The Unionist demonstration in Dublin has been a great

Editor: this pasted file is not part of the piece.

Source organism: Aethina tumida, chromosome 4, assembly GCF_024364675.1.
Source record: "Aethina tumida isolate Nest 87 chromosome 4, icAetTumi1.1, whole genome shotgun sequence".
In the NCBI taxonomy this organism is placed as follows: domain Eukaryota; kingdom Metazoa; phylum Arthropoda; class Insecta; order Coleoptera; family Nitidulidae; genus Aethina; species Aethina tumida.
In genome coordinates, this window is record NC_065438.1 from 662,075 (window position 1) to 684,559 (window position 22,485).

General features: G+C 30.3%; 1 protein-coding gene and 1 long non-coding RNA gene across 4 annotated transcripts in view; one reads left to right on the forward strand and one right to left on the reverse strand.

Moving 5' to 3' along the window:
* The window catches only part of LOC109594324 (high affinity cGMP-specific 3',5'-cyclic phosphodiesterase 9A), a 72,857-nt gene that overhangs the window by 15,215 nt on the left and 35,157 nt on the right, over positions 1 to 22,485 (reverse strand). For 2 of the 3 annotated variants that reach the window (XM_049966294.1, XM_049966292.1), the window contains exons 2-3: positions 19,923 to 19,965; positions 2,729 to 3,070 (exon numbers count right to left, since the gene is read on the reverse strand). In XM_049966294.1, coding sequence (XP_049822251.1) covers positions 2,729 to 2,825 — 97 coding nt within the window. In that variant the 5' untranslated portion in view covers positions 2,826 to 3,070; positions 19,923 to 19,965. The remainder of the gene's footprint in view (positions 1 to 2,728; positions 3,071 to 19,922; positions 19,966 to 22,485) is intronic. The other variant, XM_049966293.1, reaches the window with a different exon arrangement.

success. The first meeting, on Tuesday, in the Leinster Han, was attended by more than four thousand persons, representing the landlords, bankers, professionals, large traders, and captains of industry,—in short, all who have anything, know anything, or make anything throughout Ireland. These classes are, with few exceptions, opposed to Home-rule ; and the first object of Lord Hartington'e and Mr. Goschen's speeches was to bring home that fact to the public, and also this,—that without these clams a nation cannot be made. We have quoted largely from this portion of their speeches elsewhere, and need only add here that both speeches were received with unbroken enthusiasm. Lord Hartington specially denounced the argument that Home-rule should be granted because Irishmen wish for it. If that is a final reason, Separation, when demanded, must be granted too, and this the Gladstonians incessantly assert they will never grant. Lord Hartington dwelt strongly on the readiness the British Parliament had shown to remove grievances, by emanci- pation, by disestablishing the Church, and by giving security to tenants; and asked what remained. The land P That was the very subject which Mr. Gladstone deemed it necessary to settle in the British Parliament before the Irish Parliament sat. He concluded with a noble peroration denying that the English democracy had any desire except to do equal and fair justice to Ireland, or that they would refuse any reform demanded by constitutional means.